|The logistics of playing Father Christmas
||[Nov. 26th, 2007|09:18 am]
Now, when Father Christmas asks you to act as his stand-in, it's a pretty big thing you're taking on. You're representing the big guy to the public, so there are certain expectations built in. One of the big ones is - you care - care about the kids, care about the adults, care about doing the job right.
Naturally, once in a while a dodgy Santa will sneak through. Sadly, as with most things, it's the one rare bad fellow that makes life difficult for the rest of us. I've heard the stories of the Bad Santas, they range from men who are grumpy or who never smile for the photographs, through to the chaps that have acted inappropriately with young ladies who wanted a picture.
Needless to say, Sinter Klaus never brings his bad representatives Christmas presents. They don't even get coal.
So now, most of the fellows who play Papá Noel have to have yearly police checks done. It's a nuisance, and a little insulting to those of us that have a few years under their belts without incident, but you don't mind because it's to protect the kids. It's the other things that are pushed by people with no understanding of what Weihnachtsmann is about that cause the real hassles.
For instance, the recent rubbish about saying "ha ha ha" instead of "ho ho ho", because someone felt that the "ho ho ho" may be a bit scary for children, and a few other people worry about the fact that "ho" can be an insulting slang term. First up, Kris Kringle himself laughs with a "ho ho ho", and any decent stand-ins try to do the same. You don't say it, you merge it into your natural laugh, or use it like a greeting. All but the most unbelievably sensitive person, or someone just looking for a reason to be angry, knows that it's harmless.
As to Father Christmas being scary to children... well he kind of is, in much the same way as dinosaurs are. Many kids love dinosaurs, because they are huge and amazing and, most importantly, not here. Then "Jurassic Park" came out and did a fabulous job of making them real, and so scaring an entire generation of kids.
Mikulás is fine when he's on the TV, or is represented by toys, statues, and puppets. But when he's right there in front of you, that's a different matter. To many children, he is like God - all knowing, all seeing, with the ability to do amazing things - but unlike God, they can see him in the flesh. That's going to intimidate some people, no matter what. Now Saint Nicholas himself, well he accepts that some kids are going to find him a little scary, he's a pragmatic man and knows it can't be helped. But the majority of kiddies, they're fine.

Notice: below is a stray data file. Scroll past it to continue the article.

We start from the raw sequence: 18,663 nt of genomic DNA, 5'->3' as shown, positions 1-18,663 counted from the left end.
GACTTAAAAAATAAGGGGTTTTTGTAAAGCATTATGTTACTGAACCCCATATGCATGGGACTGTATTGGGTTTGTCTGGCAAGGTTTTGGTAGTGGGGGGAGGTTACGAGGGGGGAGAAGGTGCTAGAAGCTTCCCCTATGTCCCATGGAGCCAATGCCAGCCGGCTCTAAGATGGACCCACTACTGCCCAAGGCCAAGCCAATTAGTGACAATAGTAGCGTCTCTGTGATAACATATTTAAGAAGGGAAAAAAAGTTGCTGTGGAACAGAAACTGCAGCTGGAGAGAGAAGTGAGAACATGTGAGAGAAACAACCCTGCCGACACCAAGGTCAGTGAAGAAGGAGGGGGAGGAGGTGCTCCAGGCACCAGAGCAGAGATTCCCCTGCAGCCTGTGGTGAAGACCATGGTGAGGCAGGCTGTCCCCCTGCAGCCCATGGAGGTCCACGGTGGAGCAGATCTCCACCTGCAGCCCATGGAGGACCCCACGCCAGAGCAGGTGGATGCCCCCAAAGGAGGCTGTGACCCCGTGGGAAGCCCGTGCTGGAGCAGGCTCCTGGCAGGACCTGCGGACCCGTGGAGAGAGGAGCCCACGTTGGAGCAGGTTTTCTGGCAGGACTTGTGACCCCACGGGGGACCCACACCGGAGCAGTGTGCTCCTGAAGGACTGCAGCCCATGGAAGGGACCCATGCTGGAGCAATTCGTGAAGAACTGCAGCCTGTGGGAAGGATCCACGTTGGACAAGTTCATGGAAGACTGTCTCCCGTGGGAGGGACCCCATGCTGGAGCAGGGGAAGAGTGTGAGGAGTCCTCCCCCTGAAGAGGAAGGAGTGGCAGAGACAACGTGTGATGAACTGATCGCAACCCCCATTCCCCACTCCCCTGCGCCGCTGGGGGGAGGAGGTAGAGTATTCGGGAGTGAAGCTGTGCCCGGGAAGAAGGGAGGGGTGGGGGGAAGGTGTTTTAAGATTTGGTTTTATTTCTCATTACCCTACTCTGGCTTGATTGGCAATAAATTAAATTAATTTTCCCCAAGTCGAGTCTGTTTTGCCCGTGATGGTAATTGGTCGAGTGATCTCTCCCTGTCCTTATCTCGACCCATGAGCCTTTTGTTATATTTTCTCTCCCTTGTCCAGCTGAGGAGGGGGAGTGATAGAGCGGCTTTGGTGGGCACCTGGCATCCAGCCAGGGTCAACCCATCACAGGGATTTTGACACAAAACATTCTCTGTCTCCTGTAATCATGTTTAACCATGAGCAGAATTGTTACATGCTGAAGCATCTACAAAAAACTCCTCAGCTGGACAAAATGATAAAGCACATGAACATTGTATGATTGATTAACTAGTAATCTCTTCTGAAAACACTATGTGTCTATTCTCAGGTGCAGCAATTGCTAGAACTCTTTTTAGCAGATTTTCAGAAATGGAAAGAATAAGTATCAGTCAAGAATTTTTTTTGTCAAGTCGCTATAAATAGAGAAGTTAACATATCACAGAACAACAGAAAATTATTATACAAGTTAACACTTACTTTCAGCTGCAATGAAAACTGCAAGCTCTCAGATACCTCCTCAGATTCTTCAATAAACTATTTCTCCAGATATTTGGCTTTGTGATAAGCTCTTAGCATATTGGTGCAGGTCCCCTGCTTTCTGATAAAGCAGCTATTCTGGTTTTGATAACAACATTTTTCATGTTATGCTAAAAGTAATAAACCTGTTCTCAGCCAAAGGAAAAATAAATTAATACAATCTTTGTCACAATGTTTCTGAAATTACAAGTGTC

Speaking personally, as a representative of Kris Kringle, there are a few things that I do despite modern sensibilities on what is 'right'. For a start, despite the damage done by Bad Santas, most parents still want their children on your knee. Now in theory, I'm meant to discourage this, in practice, I try to let the decision be the kid's. I'll pat my knee, and pat the seat beside me, and then ask the child where they would prefer to sit.
If a child wants to hug me, I never decline. When I'm walking about and I meet children, I squat down so I'm closer to their height, and hopefully less intimidating. I never promise to bring the child what they've asked for, unless I get a clear nod from the guardian. I usually only promise to do my best.
Now one thing you'll have noticed in this piece, is that I've rarely referred to Santa Claus. I don't actually like the term much, not because there's anything intrinsically wrong with it, but because its use world-wide has grown solely due to America pushing it so very hard. I dislike that in Australia we've moved away from calling him Father Christmas, and have taken to using the preferred term of the U.S.
The thing about Hanakoko is that he belongs to the world. He has many names, many costumes, and also happily shares the role of gift giver with many others - La Befana, Ded Moroz & Snegurochka, the Magi, even the Christ Child, are among the many givers of gifts from around that time of year. And Santa is by nature a generous soul, who knows the true joy that comes from giving for the sake of it, and would never seek to deny others the chance, or seek to replace them in people's affections.
There are many of us who represent the gift-givers around the world. And whether we're standing in for Daidaín na Nollaig, Babouschka, Saint Basil, or Father Christmas, we know we have one of most important, not to mention best and most rewarding, jobs in the world. You only have to see the smiles on faces both young and old to know that.
Because we're charged with reminding children & adults that the world really is a wonderful place. How can anyone be unhappy doing that?